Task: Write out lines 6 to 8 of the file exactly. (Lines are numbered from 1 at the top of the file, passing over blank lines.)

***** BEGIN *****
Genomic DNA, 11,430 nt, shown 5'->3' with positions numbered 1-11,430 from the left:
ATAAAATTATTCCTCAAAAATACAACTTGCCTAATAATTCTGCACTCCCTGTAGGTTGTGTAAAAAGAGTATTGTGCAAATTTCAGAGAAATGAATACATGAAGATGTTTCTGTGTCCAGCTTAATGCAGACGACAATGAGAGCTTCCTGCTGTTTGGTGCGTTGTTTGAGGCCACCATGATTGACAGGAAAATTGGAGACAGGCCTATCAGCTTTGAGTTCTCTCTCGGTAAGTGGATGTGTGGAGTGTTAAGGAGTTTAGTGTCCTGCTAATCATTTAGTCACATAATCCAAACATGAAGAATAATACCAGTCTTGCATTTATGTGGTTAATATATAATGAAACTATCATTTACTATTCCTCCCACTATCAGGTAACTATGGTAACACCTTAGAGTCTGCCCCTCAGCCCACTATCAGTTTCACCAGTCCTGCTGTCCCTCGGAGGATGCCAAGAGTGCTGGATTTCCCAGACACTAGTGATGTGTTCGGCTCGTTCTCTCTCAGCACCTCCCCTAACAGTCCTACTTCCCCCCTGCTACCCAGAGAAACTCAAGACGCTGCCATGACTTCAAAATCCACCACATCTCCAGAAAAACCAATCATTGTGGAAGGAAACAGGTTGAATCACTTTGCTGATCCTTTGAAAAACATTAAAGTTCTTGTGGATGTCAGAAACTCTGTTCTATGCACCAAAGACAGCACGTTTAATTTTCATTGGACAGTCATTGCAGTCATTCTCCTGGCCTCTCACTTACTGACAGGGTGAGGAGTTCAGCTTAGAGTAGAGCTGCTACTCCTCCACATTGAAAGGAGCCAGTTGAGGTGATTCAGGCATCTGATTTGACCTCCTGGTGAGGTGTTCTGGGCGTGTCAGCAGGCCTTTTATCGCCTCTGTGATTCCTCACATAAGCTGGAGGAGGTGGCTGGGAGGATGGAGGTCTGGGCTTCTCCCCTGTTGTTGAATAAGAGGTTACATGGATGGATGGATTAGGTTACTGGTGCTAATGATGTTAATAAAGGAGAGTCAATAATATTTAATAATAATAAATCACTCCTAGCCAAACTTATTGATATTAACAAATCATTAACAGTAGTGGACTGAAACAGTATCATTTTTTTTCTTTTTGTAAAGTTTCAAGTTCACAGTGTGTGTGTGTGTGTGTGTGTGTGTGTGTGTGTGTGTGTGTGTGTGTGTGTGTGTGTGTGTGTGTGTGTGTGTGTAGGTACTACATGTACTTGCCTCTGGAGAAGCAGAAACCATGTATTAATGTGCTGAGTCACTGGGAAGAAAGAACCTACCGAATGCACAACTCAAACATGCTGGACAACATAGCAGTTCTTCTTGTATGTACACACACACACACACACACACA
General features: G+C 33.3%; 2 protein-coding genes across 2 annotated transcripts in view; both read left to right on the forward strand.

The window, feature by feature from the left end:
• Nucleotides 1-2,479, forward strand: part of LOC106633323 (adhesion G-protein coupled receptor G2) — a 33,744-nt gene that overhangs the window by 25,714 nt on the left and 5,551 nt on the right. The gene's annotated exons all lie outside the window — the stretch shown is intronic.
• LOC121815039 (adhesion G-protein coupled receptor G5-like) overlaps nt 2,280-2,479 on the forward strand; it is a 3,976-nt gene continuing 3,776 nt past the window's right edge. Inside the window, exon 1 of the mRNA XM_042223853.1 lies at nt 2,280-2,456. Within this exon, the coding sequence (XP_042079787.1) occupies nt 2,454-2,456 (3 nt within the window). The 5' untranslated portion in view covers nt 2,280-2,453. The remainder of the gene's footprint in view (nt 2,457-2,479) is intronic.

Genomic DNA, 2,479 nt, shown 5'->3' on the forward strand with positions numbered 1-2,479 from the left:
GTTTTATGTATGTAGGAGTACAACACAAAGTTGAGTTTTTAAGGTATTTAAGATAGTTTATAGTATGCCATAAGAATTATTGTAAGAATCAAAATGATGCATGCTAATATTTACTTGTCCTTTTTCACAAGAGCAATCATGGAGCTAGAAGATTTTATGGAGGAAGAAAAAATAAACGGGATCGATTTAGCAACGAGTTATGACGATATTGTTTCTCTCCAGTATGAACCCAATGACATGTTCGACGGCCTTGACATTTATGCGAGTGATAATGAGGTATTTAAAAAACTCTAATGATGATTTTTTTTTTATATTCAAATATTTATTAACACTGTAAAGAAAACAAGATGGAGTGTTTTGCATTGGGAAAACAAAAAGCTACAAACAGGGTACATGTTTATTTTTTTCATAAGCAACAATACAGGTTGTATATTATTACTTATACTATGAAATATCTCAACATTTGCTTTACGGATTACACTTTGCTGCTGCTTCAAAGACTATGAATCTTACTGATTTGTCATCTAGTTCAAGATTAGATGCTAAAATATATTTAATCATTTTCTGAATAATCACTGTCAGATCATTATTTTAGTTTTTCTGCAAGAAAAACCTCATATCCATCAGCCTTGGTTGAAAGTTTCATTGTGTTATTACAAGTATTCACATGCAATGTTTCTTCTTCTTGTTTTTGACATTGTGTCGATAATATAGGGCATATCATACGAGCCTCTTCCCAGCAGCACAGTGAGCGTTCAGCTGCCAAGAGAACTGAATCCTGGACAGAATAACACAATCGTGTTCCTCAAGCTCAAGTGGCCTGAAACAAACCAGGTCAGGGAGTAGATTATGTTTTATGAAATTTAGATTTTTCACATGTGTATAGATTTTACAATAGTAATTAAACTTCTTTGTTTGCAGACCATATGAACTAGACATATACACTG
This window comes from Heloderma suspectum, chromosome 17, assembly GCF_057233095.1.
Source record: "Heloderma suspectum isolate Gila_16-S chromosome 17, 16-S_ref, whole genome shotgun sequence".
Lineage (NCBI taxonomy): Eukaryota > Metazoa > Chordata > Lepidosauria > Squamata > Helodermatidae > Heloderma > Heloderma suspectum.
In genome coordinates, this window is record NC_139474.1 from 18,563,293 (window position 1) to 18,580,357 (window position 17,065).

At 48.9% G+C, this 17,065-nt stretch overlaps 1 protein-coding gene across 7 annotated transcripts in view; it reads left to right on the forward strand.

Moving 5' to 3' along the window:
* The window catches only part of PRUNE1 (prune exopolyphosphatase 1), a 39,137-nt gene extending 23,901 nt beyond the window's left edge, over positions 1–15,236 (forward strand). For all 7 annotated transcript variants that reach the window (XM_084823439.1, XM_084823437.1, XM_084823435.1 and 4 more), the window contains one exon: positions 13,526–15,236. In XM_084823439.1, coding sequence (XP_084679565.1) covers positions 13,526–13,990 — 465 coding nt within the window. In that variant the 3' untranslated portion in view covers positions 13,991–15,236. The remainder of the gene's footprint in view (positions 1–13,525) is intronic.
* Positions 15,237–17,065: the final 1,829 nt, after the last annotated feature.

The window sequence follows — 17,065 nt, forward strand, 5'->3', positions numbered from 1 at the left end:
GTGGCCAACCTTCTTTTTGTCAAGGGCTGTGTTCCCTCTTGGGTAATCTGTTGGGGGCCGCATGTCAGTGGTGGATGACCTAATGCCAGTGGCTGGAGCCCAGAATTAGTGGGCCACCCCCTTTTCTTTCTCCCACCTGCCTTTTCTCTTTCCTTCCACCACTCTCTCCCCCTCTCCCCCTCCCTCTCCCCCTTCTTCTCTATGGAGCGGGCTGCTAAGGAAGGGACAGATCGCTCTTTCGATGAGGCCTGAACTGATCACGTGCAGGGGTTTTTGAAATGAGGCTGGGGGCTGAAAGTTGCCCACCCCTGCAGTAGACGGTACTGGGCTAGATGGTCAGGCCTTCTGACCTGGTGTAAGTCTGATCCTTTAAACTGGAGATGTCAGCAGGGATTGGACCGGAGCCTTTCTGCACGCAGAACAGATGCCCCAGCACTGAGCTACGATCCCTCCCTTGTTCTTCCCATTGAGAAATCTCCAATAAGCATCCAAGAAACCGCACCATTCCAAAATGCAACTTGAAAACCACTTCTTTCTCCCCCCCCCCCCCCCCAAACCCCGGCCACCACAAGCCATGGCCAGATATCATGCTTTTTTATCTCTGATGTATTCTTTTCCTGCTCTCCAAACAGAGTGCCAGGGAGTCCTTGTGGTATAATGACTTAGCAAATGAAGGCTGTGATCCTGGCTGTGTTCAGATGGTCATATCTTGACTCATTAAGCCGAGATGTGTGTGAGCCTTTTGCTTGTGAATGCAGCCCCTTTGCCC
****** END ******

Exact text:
• LOC121815039 (adhesion G-protein coupled receptor G5-like) overlaps nt 2,280-2,479 on the forward strand; it is a 3,976-nt gene continuing 3,776 nt past the window's right edge. Inside the window, exon 1 of the mRNA XM_042223853.1 lies at nt 2,280-2,456. Within this exon, the coding sequence (XP_042079787.1) occupies nt 2,454-2,456 (3 nt within the window). The 5' untranslated portion in view covers nt 2,280-2,453. The remainder of the gene's footprint in view (nt 2,457-2,479) is intronic.

Genomic DNA, 2,479 nt, shown 5'->3' on the forward strand with positions numbered 1-2,479 from the left:
GTTTTATGTATGTAGGAGTACAACACAAAGTTGAGTTTTTAAGGTATTTAAGATAGTTTATAGTATGCCATAAGAATTATTGTAAGAATCAAAATGATGCATGCTAATATTTACTTGTCCTTTTTCACAAGAGCAATCATGGAGCTAGAAGATTTTATGGAGGAAGAAAAAATAAACGGGATCGATTTAGCAACGAGTTATGACGATATTGTTTCTCTCCAGTATGAACCCAATGACATGTTCGACGGCCTTGACATTTATGCGAGTGATAATGAGGTATTTAAAAAACTCTAATGATGATTTTTTTTTTATATTCAAATATTTATTAACACTGTAAAGAAAACAAGATGGAGTGTTTTGCATTGGGAAAACAAAAAGCTACAAACAGGGTACATGTTTATTTTTTTCATAAGCAACAATACAGGTTGTATATTATTACTTATACTATGAAATATCTCAACATTTGCTTTACGGATTACACTTTGCTGCTGCTTCAAAGACTATGAATCTTACTGATTTGTCATCTAGTTCAAGATTAGATGCTAAAATATATTTAATCATTTTCTGAATAATCACTGTCAGATCATTATTTTAGTTTTTCTGCAAGAAAAACCTCATATCCATCAGCCTTGGTTGAAAGTTTCATTGTGTTATTACAAGTATTCACATGCAATGTTTCTTCTTCTTGTTTTTGACATTGTGTCGATAATATAGGGCATATCATACGAGCCTCTTCCCAGCAGCACAGTGAGCGTTCAGCTGCCAAGAGAACTGAATCCTGGACAGAATAACACAATCGTGTTCCTCAAGCTCAAGTGGCCTGAAACAAACCAGGTCAGGGAGTAGATTATGTTTTATGAAATTTAGATTTTTCACATGTGTATAGATTTTACAATAGTAATTAAACTTCTTTGTTTGCAGACCATATGAACTAGACATATACACTG